"Facial-recognition technology raises issues that go to the heart of fundamental human rights protections like privacy and freedom of expression," Smith wrote in the blog post.
"The only effective way to manage the use of technology by a government is for the government proactively to manage this use itself. And if there are concerns about how a technology will be deployed more broadly across society, the only way to regulate this broad use is for the government to do so," he added, suggesting that both the public and private sectors work to develop "norms around acceptable uses" of the technology.
"In a democratic republic, there is no substitute for decision making by our elected representatives regarding the issues that require the balancing of public safety with the essence of our democratic freedoms," Smith wrote. "Facial recognition will require the public and private sectors alike to step up-and to act.
The technology, which uses machine-learning software to identify people in videos and photographs, is being used by social network sites, photo applications and even by Apple as a security measure to unlock iPhones.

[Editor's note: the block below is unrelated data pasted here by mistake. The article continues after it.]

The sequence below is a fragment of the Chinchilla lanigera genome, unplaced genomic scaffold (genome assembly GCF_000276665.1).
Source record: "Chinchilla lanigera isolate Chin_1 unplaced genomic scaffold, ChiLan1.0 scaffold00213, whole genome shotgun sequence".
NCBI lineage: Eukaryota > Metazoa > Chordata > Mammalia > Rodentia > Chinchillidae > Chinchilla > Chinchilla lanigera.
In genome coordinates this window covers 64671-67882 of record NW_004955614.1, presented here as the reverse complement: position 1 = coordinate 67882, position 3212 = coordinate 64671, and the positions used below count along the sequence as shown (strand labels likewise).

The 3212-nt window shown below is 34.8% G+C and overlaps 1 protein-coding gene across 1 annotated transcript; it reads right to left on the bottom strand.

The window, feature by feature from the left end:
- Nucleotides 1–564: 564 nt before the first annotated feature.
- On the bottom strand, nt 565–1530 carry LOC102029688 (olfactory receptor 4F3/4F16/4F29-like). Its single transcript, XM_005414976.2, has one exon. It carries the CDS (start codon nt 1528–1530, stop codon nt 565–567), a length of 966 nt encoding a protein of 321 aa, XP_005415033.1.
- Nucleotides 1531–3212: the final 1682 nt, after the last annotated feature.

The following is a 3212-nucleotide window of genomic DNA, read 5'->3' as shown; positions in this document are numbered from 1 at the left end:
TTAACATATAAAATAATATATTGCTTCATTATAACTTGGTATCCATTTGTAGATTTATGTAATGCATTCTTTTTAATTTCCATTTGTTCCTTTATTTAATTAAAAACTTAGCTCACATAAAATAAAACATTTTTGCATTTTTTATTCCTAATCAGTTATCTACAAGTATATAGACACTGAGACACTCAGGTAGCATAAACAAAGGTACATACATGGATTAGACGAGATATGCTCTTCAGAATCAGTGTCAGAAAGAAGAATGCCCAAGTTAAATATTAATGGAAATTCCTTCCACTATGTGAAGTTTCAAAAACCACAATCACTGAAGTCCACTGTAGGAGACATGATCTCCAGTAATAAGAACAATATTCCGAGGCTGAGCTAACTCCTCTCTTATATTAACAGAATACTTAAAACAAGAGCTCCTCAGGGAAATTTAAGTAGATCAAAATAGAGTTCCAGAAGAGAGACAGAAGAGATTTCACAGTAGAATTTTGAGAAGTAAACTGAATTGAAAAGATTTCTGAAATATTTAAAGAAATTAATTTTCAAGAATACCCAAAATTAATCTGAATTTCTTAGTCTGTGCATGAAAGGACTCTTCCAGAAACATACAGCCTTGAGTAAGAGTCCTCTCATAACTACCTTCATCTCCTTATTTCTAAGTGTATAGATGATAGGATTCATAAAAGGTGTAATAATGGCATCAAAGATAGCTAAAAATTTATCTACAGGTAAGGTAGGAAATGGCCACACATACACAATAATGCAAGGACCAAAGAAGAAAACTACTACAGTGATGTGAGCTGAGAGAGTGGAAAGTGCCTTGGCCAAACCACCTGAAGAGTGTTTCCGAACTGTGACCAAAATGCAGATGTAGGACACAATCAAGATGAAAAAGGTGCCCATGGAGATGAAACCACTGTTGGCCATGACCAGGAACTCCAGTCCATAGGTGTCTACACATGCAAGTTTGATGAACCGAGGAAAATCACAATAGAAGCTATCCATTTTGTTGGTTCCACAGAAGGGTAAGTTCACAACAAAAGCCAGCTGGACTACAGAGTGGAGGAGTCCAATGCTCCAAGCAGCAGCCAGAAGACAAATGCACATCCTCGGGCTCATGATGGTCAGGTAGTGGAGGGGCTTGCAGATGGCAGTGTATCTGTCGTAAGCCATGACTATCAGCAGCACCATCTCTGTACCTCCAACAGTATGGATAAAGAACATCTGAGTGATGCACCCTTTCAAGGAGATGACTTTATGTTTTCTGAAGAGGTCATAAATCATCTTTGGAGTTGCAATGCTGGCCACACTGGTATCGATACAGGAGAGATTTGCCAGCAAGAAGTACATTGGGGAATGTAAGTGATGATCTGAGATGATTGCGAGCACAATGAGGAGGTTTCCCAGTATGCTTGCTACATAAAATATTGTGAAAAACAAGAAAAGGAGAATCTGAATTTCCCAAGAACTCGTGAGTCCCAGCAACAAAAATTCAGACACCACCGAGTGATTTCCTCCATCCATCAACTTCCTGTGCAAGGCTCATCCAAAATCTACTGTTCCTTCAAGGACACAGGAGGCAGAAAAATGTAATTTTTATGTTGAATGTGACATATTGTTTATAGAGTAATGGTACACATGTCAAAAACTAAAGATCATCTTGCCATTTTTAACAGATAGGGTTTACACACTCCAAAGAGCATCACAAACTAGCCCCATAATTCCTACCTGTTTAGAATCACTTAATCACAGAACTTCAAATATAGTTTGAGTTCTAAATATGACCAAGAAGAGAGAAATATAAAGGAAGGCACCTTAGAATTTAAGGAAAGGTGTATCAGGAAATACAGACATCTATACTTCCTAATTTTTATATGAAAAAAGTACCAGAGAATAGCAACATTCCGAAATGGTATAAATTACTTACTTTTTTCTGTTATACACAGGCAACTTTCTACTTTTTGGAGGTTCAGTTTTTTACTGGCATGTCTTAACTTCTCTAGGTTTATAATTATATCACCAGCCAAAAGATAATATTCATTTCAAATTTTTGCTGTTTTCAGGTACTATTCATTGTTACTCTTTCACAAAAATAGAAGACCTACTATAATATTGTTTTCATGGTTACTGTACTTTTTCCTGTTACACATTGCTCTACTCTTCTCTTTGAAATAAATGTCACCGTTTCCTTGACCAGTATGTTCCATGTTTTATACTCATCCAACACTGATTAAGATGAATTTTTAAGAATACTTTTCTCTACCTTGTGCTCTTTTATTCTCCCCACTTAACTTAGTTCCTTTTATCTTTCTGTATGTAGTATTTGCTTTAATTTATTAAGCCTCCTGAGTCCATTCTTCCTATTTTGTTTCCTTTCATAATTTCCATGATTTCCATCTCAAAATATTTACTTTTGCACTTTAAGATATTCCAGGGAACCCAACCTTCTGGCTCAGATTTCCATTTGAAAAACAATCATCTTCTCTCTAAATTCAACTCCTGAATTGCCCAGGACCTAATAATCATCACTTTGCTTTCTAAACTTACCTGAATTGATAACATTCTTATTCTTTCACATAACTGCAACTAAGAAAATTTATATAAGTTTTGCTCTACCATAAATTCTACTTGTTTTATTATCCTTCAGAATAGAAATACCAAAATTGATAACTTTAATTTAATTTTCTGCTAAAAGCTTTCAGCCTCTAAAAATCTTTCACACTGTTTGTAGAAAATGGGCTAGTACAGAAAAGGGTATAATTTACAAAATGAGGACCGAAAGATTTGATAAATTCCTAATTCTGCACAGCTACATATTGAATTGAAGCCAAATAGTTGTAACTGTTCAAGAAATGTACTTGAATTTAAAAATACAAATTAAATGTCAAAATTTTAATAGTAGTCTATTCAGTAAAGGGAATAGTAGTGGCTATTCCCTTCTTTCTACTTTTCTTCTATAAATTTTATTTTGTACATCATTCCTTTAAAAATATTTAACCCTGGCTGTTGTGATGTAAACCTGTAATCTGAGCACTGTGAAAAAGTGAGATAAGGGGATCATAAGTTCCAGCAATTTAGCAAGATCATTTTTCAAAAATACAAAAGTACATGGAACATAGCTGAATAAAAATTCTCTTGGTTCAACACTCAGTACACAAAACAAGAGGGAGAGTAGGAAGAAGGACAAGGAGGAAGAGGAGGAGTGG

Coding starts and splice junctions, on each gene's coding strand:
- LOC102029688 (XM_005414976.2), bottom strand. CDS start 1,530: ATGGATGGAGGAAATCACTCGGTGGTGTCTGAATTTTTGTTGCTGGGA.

In addition, the technology is being increasingly used by authorities to identify suspects in crimes. Last month, law enforcement officials used a facial-recognition system to identify the man responsible for the deadly mass shooting at the Capital Gazette newspaper in Annapolis, Maryland. The Anne Arundel County Police Department uploaded a photo of the suspect into the Maryland Image Repository System, which contains a database of mug shots and driver's licenses. The system was able to use face-recognition technology to match the suspect's photograph to his license number.
Although Smith admits that the use of facial recognition technology can be "both positive and potentially even profound," he also argues that the technology has controversial and dangerous uses.
"Imagine a government tracking everywhere you walked over the past month without your permission or knowledge. Imagine a database of everyone who attended a political rally that constitutes the very essence of free speech," Smith wrote in the post.
"Imagine the stores of a shopping mall using facial recognition to share information with each other about each shelf that you browse and product you buy, without asking you first. This has long been the stuff of science fiction and popular movies — like ‘Minority Report,' ‘Enemy of the State' and even ‘1984' — but now it's on the verge of becoming possible," he added.